meg says read this

Meg Says Read This: The Opposite of Loneliness

Screen shot 2015-11-11 at 10.08.54 AMMarina Keegan was an amazing woman, with an incredible voice. A few years ago, an essay she’d written entitled “The Opposite of Loneliness” went viral online, (literally it was popping up on the feed of each social media outlet I had.) Appropriately so, because upon reading it you’ll realize just how relatable the content is. You don’t have to be a recent college graduate to identify with concepts of nostalgia, the excitement and anxiety being on the verge of transition, the overwhelming sense of possibility. Keegan had a gift, a craft, a sense of wisdom that seemed to stretch beyond her short years on this earth. The Opposite of Loneliness is a collection of her stories – fiction and non-fiction. (Her mentors, friends, and parents worked hard to organize this posthumous publication.) The introduction alone captures Keegan’s youthful spirit and astonishing drive. Each story written in such a compelling manner that I devoured them in the span of 24 hours. Themes of optimism, relentless hope to strive for a future of worth with dedication to acts that mattered, and persistence all echo throughout each work. Keegan died tragically in a car accident, shortly after graduation from Yale. She had a promising future ahead of her, but she still created such a solid legacy. It can be eerie at times while reading, realizing how deeply she delved into ideas of purpose and death when she had no idea what was ahead of her. But none of us do, and we forge on anyway. She was self-aware, she found a way to encapsulate a modern twist to a timeless practice, and she injected emotion, reality, and energy in every word. Keegan’s voice is a shining reminder of why it’s important to find an honest passion in this life, and throw our all into pursuing it. The Opposite of Loneliness is one of my favorite reads in years, I found myself inspired and encouraged by Marina Keegan’s words. If you haven’t experienced the journey of reading it yet, what are you waiting for?

(Photo from my personal Instagram.)

meg says read this

Meg Says Read This: Attachments

I first fell for Rainbow Rowell’s writing style, when reading the young adult fiction gem that is Eleanor and Park. Rowell has a way of articulating a vast variety of human emotion, and the words on the page captivate such intense feelings in a relatable format. Recently, I found myself devouring the adult fiction novel Attachments. The premise alone is fascinating – a young man, Lincoln O’Neil working a night shift at a newspaper office where he’s in charge of monitoring employee e-mail. It’s the late 90’s and the company only shifted to computers because the ribbon was discontinued for their typewriters. It’s an interesting reminder of a time when social media and cell phones didn’t dominate the majority of people’s lives and interactions. The novel is formatted where the chapters alternate between Lincoln’s perspective, and the correspondence of e-mails between two women (Jennifer and Beth) who work for the newspaper. It’s funny how telling simple e-mails can be – little personality quirks come through quips, snarky commentary, and friendly encouragement. Jennifer and Beth’s personal stories splashed out in the internet world was exactly the sort of thing Lincoln was supposed to be responsible for flagging and warning in the office, but they’re also exactly what made his job more interesting. Attachments is an interesting story of relationships, and life and risks and chance. It’s easy to see how Lincoln could fall for Beth with such an intimate glimpse into the uncensored depths of her life, and her portrayal of chaos surrounding her. But what should he do when the person has no idea he even knows of their existence? . Readers will sympathize for Lincoln’s awkward position knowing so much about stranger’s private lives – but also how he ends up ultimately dealing with the situation. Attachments is a take on what you do when life doesn’t end up exactly how you’re thinking, and what kind of changes we make when we move forward, and how that one big move can be the catalyst to shift everything. While these characters are all adults, Rowell instills the same realness as her teenage characters – kind of just a combination of the qualities that make humans so vulnerable and unique. The book took me through a rollercoaster of reactions, but it’s always endearing when the wittiness of characters can make you laugh out loud. A few elements of the story are a bit heavy, but the tone of the delivery is lighthearted overall. If you’re looking for a quick, quirky read that’s kind of like your Saturday night chick flick, but with intelligent, intriguing characters totally check out Attachments.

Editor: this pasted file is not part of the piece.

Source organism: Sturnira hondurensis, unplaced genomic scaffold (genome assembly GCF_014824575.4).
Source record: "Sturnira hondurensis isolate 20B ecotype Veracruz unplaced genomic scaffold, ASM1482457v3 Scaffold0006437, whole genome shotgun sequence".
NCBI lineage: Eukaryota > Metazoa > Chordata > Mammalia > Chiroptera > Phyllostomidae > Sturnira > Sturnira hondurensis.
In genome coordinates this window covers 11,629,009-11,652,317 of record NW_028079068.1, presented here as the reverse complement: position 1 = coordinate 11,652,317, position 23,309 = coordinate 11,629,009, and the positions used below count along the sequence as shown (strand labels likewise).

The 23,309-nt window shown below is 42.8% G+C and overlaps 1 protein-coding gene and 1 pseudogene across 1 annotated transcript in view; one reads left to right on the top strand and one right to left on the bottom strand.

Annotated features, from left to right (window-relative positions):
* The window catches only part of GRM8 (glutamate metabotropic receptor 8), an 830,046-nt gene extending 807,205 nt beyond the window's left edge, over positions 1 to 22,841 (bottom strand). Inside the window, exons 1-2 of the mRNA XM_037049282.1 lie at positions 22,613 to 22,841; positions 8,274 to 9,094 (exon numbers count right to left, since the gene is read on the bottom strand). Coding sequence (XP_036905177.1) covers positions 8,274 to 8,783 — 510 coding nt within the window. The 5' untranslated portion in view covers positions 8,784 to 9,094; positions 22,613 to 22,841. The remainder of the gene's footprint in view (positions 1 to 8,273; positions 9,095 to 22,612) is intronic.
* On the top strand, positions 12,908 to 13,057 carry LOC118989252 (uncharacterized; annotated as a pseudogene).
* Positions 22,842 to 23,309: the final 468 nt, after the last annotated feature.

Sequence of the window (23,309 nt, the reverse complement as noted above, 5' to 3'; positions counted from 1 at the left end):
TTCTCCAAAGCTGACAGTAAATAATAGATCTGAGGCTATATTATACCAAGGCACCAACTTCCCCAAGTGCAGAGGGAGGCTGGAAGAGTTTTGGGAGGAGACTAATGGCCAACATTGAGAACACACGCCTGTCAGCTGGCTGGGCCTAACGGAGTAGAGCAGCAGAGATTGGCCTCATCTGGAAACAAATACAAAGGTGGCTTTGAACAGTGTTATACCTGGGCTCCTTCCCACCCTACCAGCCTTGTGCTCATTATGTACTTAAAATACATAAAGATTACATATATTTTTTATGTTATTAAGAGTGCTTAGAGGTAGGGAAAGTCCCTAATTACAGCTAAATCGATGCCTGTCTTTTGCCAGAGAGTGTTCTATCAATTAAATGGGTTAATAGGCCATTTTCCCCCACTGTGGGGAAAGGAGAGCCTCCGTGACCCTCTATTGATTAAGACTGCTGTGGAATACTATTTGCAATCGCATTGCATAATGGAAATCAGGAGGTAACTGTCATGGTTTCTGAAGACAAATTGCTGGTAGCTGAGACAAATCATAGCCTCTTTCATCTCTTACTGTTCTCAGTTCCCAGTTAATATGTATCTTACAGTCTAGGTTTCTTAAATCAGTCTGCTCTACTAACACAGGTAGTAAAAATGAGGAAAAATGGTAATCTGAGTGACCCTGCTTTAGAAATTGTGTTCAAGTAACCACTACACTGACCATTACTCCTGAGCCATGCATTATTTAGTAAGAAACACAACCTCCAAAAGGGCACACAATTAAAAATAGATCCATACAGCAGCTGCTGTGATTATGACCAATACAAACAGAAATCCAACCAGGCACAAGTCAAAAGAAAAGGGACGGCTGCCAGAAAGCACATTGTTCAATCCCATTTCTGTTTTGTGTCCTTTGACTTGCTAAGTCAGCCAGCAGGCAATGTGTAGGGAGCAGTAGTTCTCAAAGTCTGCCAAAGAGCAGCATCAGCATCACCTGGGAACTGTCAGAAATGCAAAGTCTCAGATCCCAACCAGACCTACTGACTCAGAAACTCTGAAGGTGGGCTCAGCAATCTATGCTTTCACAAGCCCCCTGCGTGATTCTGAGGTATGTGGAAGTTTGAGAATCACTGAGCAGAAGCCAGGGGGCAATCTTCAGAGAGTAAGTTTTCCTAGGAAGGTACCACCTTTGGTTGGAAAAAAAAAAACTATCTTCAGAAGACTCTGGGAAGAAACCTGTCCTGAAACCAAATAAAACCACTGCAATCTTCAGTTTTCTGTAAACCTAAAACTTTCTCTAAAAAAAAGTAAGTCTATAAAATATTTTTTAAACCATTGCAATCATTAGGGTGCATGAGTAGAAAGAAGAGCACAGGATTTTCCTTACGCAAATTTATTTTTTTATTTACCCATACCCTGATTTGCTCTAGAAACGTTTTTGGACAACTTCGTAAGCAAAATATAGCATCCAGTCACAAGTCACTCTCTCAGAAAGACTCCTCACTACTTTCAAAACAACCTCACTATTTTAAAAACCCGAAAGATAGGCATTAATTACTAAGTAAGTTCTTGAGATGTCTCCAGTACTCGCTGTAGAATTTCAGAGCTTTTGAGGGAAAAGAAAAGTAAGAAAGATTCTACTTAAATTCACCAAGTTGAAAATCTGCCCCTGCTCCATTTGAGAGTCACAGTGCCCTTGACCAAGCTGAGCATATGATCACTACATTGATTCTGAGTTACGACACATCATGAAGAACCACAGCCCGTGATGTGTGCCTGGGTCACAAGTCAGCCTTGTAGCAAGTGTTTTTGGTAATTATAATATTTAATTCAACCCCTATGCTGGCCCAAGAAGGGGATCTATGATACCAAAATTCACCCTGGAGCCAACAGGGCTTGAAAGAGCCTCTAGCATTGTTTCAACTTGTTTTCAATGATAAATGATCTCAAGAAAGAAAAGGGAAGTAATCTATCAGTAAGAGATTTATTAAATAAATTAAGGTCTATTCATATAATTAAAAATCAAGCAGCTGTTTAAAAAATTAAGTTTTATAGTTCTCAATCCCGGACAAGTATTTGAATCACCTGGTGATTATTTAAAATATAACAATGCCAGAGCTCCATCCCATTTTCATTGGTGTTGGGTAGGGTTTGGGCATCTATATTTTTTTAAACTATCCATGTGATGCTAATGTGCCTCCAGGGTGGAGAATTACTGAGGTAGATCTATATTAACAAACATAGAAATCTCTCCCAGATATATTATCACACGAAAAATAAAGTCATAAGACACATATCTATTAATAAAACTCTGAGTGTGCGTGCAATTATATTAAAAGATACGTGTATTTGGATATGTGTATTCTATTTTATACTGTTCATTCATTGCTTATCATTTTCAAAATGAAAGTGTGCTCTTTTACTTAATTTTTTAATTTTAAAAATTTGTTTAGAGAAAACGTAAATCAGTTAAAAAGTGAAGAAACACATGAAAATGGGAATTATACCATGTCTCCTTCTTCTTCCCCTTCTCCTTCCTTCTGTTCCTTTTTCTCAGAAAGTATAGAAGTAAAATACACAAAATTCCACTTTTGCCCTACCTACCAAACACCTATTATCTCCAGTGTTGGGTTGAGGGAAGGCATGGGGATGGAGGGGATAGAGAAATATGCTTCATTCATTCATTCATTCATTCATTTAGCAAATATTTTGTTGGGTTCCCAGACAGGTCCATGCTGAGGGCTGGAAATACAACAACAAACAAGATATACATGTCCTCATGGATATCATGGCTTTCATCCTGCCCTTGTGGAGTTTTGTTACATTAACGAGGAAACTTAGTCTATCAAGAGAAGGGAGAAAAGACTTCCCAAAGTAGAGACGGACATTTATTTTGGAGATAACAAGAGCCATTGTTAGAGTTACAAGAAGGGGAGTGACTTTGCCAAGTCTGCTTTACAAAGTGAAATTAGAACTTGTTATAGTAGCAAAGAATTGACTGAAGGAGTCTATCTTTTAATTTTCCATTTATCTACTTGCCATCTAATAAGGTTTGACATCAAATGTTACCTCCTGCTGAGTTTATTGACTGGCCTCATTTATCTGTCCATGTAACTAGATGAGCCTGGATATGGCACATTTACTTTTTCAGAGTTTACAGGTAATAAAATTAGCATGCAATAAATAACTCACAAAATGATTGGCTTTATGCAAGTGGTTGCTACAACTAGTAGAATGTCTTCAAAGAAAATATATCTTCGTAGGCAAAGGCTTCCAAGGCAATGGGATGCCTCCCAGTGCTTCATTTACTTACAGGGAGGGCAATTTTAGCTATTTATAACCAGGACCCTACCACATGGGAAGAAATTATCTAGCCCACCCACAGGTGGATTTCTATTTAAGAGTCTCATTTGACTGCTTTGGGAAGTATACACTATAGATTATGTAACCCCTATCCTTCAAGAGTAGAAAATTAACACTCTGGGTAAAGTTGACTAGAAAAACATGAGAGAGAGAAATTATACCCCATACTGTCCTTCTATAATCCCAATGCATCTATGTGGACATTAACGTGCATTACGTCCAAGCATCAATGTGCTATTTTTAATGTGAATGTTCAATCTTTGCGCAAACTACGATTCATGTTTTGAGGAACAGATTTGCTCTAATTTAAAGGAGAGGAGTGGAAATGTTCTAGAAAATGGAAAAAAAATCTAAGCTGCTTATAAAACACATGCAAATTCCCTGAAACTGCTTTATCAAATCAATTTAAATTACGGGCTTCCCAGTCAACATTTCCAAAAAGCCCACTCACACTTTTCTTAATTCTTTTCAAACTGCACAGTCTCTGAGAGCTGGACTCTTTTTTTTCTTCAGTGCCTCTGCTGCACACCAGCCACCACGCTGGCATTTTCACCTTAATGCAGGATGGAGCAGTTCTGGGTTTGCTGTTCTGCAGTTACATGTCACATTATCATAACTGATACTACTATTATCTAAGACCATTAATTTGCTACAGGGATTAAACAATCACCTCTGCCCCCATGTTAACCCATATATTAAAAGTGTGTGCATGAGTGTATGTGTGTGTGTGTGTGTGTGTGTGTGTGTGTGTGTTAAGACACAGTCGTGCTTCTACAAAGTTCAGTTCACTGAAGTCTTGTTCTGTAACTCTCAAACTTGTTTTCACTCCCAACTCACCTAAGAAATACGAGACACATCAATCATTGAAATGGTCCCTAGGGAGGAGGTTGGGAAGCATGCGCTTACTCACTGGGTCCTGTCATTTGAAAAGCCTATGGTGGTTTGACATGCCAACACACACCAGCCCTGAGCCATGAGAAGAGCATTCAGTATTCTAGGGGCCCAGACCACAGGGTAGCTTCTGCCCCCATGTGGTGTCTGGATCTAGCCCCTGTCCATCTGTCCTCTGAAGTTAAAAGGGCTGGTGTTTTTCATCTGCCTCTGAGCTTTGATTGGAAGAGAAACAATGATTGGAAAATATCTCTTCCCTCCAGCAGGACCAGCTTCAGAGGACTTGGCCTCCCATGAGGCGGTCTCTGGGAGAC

(Photo from the Attachments official page.

meg says read this

Meg Says, Read This: P.S. I Still Love You

Some of you may recall my slight obsession with author, Jenny Han. From the first page of The Summer I Turned Pretty, I was hooked! For girls who spent any amount of time in life pining over a seemingly unattainable crush, Han has a way of putting all those complex intense emotions on paper. I devoured the trilogy, and later read her middle grade reader book Shug, and the Burn for Burn triology written with her best friend Siobhan Vivian, and of course the romantic story of Lara Jean To All the Boys I’ve Loved Before. Han’s voice in her writing is just so relatable, so vulnerable and raw that it’s hard not to fall in love with all of her characters.

P.S. I Still Love You is the much anticipated sequel to Jenny Han’s To All the Boys I Loved Before. If you haven’t read the first novel, here’s an over view. Lara Jean is a heart on her sleeve, romantic, who years before had written letters to the boys she loved in her life. Her younger sister Kitty ends up discovering the letters (in addressed envelopes hidden in a hat box in Lara Jean’s closet none the less!) and sends them away! As someone who’s written letters I never intended on sending, I could sympathize with the horror of such a reality. As could be expected, the unsuspecting recipients of the letters were quite surprised to receive such declarations, (especially old school snail mail style.) Not to ruin anything, but of course all that emotional revelation happening in high school leads to some complications, and it might even find Lara Jean in a fake relationship with one of the boys she wrote a letter to!